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Comparing Fixed Annuities & Certificates of Deposit

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Hand Painted Piggy BankWhen I first opened up my Vanguard account a few years ago, I requested all sorts of fancy investment brochures. I had just started Bargaineering and had a voracious appetite for financial information and fancy words like annuities, in all their flavors, really intrigued me because I had never heard of them. One of the books I requested was Vanguard’s booklet on annuities, an investment vehicle I would later learn is rife with ripoffs and unscrupulous characters.

I never read the booklet until my wife and I were cleaning out some documents and they remind me a lot of long term CDs, with a few wrinkles. If there’s anything I’ve learned in the last few years is that the financial community has a funny way of coming up with a million different ways to do the same thing, if only to be able to say they have a hot new investment option for you!

Brief annuity primer: An annuity, in this sense, is a financial contract structured as an insurance product where you pay a lump sum (for single payment annuities) or regular payments (regular payment annuities) and the life insurance company pays out a series of payments in the future.

Deferred Fixed Annuities

So what is a deferred fixed annuity? A fixed annuity is one where you are guaranteed a certain rate of return over a specified period of time. (Variable annuities have floating interest rates, typically tied to the performance of some benchmark) You buy the annuity and it accrues at the agreed on interest rate. You can withdraw funds from the annuity a variety of ways, either lump sum, conversion into an income stream, etc. (for the purposes of my analysis, I use the Vanguard Fixed Annuity Single 5 as my baseline)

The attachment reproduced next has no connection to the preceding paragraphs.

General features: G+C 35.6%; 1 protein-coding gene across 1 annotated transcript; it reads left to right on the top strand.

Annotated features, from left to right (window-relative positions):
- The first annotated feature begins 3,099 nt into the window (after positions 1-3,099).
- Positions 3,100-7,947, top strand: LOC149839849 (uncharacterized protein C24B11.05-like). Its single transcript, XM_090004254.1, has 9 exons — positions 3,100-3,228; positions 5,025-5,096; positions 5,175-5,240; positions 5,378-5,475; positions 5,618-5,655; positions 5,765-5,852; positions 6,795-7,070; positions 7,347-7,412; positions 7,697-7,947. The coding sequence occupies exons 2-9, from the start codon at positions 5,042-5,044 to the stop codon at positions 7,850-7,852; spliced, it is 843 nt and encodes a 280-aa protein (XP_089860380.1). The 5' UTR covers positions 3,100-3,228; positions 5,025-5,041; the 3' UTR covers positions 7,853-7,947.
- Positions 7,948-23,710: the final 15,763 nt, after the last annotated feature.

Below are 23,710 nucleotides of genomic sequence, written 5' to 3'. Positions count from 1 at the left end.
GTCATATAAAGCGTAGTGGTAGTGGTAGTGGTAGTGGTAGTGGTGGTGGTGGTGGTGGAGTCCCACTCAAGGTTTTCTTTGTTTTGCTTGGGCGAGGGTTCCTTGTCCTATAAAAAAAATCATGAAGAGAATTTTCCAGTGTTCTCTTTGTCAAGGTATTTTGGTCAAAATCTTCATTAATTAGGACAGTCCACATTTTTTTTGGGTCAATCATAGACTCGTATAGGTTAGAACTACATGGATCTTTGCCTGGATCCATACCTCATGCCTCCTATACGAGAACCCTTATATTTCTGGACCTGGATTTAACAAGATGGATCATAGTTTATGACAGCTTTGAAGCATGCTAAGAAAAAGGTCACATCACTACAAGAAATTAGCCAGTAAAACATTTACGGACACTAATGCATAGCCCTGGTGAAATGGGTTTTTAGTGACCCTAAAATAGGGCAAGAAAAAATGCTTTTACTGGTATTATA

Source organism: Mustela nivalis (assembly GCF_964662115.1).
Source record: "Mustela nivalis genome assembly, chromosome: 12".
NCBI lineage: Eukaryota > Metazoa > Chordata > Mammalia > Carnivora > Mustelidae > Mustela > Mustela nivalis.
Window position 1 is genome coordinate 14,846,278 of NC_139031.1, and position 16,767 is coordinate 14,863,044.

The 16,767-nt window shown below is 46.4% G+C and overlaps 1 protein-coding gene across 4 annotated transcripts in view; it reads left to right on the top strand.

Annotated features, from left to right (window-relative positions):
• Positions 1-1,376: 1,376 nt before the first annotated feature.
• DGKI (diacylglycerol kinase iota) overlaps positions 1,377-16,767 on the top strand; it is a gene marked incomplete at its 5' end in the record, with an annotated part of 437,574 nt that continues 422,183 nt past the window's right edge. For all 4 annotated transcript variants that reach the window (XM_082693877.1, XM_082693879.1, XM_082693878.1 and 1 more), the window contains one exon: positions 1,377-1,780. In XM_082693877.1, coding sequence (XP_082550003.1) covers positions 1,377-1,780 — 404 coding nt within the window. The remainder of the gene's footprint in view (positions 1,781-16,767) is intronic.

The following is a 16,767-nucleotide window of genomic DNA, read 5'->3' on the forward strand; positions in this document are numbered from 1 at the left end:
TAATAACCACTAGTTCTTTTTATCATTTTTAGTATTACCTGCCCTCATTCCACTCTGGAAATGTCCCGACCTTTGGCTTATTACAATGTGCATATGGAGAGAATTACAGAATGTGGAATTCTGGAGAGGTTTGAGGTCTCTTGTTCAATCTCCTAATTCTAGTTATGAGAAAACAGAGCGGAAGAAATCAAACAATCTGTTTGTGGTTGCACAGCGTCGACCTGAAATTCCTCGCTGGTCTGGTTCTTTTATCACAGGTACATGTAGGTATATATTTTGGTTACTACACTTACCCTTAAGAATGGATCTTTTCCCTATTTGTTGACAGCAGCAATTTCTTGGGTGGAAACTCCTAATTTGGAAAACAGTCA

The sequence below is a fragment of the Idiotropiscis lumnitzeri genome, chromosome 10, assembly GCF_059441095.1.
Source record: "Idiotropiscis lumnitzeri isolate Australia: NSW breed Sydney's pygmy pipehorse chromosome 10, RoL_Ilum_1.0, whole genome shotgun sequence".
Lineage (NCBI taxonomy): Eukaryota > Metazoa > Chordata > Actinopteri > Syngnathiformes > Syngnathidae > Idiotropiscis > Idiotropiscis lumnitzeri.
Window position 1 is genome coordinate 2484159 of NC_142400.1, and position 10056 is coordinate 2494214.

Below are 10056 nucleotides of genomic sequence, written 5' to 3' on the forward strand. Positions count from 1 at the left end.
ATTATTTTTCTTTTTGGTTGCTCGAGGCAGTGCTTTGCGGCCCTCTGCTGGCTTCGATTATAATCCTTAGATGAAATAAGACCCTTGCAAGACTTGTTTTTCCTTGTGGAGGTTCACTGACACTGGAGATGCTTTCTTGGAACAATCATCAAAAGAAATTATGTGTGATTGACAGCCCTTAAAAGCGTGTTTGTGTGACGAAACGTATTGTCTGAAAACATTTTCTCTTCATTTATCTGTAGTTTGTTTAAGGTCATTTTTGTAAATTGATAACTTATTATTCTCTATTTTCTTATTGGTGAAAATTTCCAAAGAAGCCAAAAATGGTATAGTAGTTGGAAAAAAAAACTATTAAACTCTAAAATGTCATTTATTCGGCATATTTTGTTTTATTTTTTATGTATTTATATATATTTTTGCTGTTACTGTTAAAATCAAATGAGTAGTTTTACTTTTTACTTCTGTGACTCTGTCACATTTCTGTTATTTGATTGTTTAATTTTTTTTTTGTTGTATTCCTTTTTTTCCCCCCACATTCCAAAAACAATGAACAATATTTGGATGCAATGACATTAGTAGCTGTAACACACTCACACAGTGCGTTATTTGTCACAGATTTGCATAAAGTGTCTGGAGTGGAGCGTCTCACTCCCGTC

Certificates of deposit, as you may remember, are little less flexible. With a CD, you deposit funds into a CD account and it grows at the specified interest rate until the CD matures.

Similarities

Guaranteed Rate of Return

With both products, you are guaranteed a rate of return for a specified period of time. The rates are pretty comparable. At the time of this writing, the rate for the Single 5 was 3.60%. The highest rate 5-year CD rate I found at a bank was GMAC Bank at 3.50%, at a credit union it was Pentagon Federal at 4.00%.

Income Taxes (Over 59.5 Years of Age)

In general, the gains in an annuity are taxed as ordinary income, just like a CD. There is some math you’ll need to do to calculate how much of your annuity is excluded based on interest rates and such (explained in IRS Publication 939, General Rule for Pensions and Annuities) but your gains are taxed as ordinary income.

Fees

The biggest red flag people talk about when you ask them about annuities are the fees. The fees can eat into your state rate of return significantly and that’s where a lot of people get caught. At least with Vanguard’s Single 5, there’s no loads or sales commission. “Buying” an annuity is free, there are no sales loads commissions. Any management or administrative fees are incorporated into the interest rate, so you can make a fair comparison between interest rates.

Differences

Deferred Income (Taxes)

The main appeal of an annuity is that it can grow tax-deferred. You are not required to withdraw anything from your annuity whereas you are required to recognize income from your CD as it accrues, even if you don’t get it deposited into your account. With an annuity you can simply renew it and continue to benefit from tax-deferred growth.

When you are ready to withdraw it, you can convert it into an income stream and continue to stretch out the deferral of taxes. Again, this is something you can’t do with CDs.

The main drawback of annuities is that they are designed as retirement vehicles and thus suffer from the same tax handicap that other tax-deferred vehicles are subject to. If you withdraw funds before the age of 59.5, you will be subject to a 10% penalty on the taxable amount.

Investment Safety

Banks, and thus your CD, are protected by the FDIC, a federal government entity. Insurance companies, and thus your annuity, are protected by state guaranty associations (what happens if my insurer goes bankrupt?). For CDs, your protection is up to $250,000; with your annuity, your protection is up to $100,000 (calculated as the annuity’s present value).

Withdrawal Options